https://www.vergeart.com/exhibitions/ali-youssefi-project-residency-exhibits-jodi-connelly-and-michael-pribich/ .   A digital and hard copy catalog are available if you would like to see more.

Essential, 2020,  30 x 30 x 17″ (detail of larger installation with suspended gloves), brown cotton work gloves over steel rod armature .  Essential will be included in the upcoming exhibition Vida, Muerte, Justicia  (Life, Death, Justice) at the Ogden Contemporary Arts in October 2021.   Ogden Contemporary Arts . The show is curated by Jorge Rojas and Maria Del Mar Gonzalez. 

Black Support 2021, interlocking leather support belts suspended with chain.  Belts made with two color leather with sewn mirror inlay.  Black Support was made in May 2021 in Mexico  while participating in the 360 Xochi Quetzal Residency in Chapala and Guadalajara.   I work with talabartero (saddle maker) Victor Parra to make  support belts.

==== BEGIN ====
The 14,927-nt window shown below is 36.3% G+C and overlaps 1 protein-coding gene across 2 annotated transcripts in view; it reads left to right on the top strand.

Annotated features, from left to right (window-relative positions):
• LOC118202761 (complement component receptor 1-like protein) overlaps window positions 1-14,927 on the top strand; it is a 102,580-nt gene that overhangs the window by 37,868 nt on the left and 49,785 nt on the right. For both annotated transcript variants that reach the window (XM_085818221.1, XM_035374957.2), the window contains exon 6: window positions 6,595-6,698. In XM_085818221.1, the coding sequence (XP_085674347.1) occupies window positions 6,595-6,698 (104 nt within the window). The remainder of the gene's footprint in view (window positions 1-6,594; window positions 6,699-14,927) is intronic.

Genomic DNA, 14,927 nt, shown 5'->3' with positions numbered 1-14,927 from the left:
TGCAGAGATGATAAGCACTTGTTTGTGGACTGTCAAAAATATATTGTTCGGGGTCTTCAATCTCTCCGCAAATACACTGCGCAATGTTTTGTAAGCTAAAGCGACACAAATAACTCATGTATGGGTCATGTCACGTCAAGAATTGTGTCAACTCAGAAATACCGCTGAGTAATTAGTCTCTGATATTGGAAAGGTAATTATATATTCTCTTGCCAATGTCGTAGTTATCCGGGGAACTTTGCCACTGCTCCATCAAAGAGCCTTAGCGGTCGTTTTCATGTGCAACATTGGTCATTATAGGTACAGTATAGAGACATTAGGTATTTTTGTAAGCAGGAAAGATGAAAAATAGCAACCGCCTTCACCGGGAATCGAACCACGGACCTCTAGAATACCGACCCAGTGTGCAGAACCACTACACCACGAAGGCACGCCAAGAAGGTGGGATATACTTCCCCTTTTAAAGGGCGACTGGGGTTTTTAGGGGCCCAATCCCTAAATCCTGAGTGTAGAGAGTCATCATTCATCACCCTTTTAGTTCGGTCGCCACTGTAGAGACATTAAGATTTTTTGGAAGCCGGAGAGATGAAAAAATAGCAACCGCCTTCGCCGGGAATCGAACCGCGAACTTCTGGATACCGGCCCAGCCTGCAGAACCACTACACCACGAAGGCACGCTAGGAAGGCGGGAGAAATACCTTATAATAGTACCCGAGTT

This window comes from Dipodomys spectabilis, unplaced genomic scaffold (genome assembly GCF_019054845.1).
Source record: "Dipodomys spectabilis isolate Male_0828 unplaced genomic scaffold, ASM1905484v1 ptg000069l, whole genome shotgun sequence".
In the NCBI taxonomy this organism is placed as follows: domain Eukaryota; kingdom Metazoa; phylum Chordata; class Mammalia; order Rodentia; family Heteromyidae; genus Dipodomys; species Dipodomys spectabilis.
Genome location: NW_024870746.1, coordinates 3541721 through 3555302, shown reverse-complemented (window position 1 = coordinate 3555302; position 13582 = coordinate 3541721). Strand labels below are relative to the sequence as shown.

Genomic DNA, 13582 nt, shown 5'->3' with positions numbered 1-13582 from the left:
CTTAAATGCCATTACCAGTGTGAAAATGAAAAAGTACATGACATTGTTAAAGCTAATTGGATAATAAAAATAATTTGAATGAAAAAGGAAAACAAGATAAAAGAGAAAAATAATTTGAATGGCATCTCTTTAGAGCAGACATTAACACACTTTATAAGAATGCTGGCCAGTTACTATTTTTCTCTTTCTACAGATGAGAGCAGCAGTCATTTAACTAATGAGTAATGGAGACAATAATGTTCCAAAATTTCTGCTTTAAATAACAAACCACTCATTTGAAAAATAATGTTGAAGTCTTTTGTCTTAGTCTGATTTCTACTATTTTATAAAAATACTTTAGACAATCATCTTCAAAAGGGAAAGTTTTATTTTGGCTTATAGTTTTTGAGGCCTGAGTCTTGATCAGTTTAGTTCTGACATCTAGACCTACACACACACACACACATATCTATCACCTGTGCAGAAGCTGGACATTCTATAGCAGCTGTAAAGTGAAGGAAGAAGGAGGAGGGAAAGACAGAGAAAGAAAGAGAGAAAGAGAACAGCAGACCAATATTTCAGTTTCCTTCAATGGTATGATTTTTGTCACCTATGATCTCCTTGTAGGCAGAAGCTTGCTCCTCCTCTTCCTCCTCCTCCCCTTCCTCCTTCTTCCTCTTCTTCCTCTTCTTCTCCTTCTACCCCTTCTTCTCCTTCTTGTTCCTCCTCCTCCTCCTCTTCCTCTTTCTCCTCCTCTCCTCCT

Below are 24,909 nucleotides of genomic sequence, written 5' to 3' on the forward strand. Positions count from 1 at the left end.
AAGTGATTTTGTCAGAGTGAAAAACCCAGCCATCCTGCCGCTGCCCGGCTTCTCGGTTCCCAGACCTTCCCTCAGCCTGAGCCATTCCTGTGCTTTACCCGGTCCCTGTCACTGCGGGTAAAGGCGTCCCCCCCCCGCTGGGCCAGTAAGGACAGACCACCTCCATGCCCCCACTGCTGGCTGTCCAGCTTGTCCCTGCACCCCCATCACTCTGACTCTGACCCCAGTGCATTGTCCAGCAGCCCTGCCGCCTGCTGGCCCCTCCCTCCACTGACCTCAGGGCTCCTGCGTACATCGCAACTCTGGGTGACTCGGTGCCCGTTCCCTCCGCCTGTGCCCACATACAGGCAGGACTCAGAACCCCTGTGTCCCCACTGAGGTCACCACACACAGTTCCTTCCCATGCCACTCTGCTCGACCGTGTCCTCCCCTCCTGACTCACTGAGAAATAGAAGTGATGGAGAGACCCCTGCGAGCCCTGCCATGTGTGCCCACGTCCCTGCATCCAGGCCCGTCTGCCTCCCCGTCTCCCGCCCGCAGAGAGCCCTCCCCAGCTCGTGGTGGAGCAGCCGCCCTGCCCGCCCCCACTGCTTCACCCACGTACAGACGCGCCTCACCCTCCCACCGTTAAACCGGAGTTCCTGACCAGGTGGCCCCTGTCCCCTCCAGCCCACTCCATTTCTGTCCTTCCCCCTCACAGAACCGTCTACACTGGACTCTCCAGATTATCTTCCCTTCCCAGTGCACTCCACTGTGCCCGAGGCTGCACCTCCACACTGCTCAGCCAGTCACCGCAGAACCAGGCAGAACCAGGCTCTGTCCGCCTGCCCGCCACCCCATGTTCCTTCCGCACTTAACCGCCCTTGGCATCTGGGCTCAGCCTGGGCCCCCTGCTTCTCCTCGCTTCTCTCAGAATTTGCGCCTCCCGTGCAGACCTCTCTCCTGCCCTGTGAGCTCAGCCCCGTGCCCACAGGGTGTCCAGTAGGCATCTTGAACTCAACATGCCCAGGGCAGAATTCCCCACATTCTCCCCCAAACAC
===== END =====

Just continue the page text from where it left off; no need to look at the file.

1521:  While in Guadalajara I did research on the history of African slaves brought to Mexico.  My mother’s family is from Chihuahua and I want to know more about this history.   Around the year 1521  Africans slaves  were brought to present day Vera Cruz to work as slave laborers including work in the silver mines and sugar cane fields.   This work continues with drawings and different versions of support belts. 

Paper Support, Work in progress using paper bags used for holding cement. The cement bags weigh 90 lbs, so the paper is heavy.  I will continue this work at  NARS RESIDENCY in Brooklyn beginning 7-1.